- Количество слайдов: 14
Leads for Intros
Leads n Leads are magic flashlights that shine down through a story showing the writer what to put in and what to leave out. –John Mc. Phee
Types of Leads Big Potato Leads n Snapshot Leads n Talking Leads n Thinking Leads n Misleading Leads n Set-up Leads n
Big Potato Leads Jump into the middle of your story and leave the reader wanting more. n Ex. Every so often that dead dog dreams me up again. n – Dog Heaven n Stephanie Vaughn Ex. And suddenly everything stops. – Runa Alison James
Snapshot Leads Create a picture in the reader’s mind. n Ex. The doorman of the Kilmarnock was six foot two. He wore a pale blue uniform, and white gloves made his hands look enormous. He opened the door of the yellow taxi as gently as an old maid stroking a cat. n – Smart Alec Kill Raymond Chandler
Talking Leads Starting with a line or two of dialogue. n Ex. “Where is Papa going with that ax? ” said Fern to her mother as they were setting the table for breakfast. n – Charlotte’s Web E. B. White
Thinking Leads Starting with a thought inside a character or for the reader. n Ex. As a boy, I never knew where my mother was from—where she was born, who her parents were. n – The Color of Water James Mc. Bride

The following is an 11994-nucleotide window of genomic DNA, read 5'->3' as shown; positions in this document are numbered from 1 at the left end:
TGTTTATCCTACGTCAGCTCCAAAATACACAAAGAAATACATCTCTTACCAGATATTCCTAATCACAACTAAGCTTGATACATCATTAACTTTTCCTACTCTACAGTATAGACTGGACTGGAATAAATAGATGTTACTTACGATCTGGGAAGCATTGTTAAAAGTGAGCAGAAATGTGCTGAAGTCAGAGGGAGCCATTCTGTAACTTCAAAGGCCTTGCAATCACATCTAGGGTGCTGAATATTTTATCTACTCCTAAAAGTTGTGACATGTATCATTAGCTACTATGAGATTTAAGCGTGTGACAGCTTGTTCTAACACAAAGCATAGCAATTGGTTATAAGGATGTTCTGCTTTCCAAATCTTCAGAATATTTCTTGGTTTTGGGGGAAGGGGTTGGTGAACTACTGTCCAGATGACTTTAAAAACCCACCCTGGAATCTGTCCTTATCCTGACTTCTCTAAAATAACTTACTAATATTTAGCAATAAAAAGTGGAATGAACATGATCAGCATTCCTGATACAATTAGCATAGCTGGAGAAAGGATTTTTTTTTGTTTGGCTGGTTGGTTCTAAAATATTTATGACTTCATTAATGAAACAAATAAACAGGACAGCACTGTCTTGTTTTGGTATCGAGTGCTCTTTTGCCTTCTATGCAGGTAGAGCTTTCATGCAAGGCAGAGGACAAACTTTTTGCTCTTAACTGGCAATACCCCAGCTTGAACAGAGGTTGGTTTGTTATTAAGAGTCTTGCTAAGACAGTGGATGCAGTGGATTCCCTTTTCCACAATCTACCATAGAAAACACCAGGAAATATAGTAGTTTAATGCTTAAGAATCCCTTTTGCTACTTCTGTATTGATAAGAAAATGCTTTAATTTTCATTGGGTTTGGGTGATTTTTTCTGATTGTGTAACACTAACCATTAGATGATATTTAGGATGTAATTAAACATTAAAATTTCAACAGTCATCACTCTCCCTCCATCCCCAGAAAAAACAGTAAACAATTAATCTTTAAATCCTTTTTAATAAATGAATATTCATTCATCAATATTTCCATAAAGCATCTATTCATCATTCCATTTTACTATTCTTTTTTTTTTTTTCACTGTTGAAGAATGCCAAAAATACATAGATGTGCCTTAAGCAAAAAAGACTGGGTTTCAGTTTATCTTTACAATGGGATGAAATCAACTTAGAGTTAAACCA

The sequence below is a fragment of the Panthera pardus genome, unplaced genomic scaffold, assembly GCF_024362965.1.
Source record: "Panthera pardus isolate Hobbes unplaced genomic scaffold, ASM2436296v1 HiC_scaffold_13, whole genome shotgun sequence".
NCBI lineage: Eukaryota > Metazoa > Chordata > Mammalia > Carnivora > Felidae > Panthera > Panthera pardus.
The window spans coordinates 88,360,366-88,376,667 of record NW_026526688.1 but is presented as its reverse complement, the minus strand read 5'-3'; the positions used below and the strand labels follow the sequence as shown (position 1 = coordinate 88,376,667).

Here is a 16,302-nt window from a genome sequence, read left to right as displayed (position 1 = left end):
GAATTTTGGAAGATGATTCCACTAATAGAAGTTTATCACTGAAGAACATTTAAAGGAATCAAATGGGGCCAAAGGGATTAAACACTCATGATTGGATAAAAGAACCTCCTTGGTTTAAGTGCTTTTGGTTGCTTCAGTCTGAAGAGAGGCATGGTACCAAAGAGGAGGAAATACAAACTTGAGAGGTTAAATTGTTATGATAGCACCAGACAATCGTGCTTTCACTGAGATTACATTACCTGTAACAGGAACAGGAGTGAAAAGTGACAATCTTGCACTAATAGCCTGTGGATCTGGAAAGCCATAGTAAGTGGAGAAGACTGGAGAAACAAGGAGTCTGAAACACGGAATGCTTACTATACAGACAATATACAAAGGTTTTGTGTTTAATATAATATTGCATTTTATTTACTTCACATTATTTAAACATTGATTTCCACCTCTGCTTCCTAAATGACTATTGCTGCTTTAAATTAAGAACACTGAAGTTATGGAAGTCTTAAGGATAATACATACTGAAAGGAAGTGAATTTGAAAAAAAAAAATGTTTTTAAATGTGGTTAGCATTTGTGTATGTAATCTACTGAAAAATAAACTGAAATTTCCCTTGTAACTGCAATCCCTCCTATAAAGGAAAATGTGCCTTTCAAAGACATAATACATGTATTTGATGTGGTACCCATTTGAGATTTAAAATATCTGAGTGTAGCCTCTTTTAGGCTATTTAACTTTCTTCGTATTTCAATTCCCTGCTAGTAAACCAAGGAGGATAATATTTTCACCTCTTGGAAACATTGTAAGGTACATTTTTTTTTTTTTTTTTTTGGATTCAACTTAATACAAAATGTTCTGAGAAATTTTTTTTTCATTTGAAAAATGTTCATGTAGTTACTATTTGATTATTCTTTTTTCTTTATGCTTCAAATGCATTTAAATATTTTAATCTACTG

Misleading Leads Sets up expectations, then surprises the reader. n Ex. I would like to die peacefully in my sleep like my grandfather, not terrified and screaming like the other people in the car. n – Prairie Home Companion Keillor Garrison
Set-up leads n n Set-up the action for the whole story in a few sentences. Ex. This blind man, an old friend of my wife’s, he was on his way to spend the night…I wasn’t enthusiastic about his visit. He was no one I knew. And his being blind bothered me. My idea of blindness came from the movies, the blind moved slowly and never laughed. Sometimes they were led by seeing-eye dogs. A blind man in my house was not something I looked forward to. – Cathedral Raymond Carver
Which one? n If you really want to hear about it, the first thing you’ll probably want to know is where I was born, and what my lousy childhood looked like, and how my parents were occupied and all before they had me, and all that David Copperfield kind of crap, but I don’t like going into it, if you want to know the truth. – Catcher in the Rye J. D. Salinger
Which one? n It’s a funny thing about mothers and fathers. Even when their own child is the most disgusting little blister that you could ever imagine, they still think he or she is wonderful. – Matilda Roald Dahl
Which one? n n It is a truth universally acknowledged, that a single man in possession of a good fortune, must be in want of a wife. However little known the feelings or views of such a man may be on his first entering a neighbourhood, this truth is so well fixed in the minds of the surrounding families, that he is considered the rightful property of some one or other of their daughters. – Pride and Prejudice Jane Austen
Group Work n 1. Write title and author of book. n 2. Write first 1 -2 sentences of book. n 3. Tell what type of lead it is and explain why it is that type.
n Come up with topics for an argumentative essay. Brainstorm support for each. n Write a lead using one of the types for each topic. Label which type it is.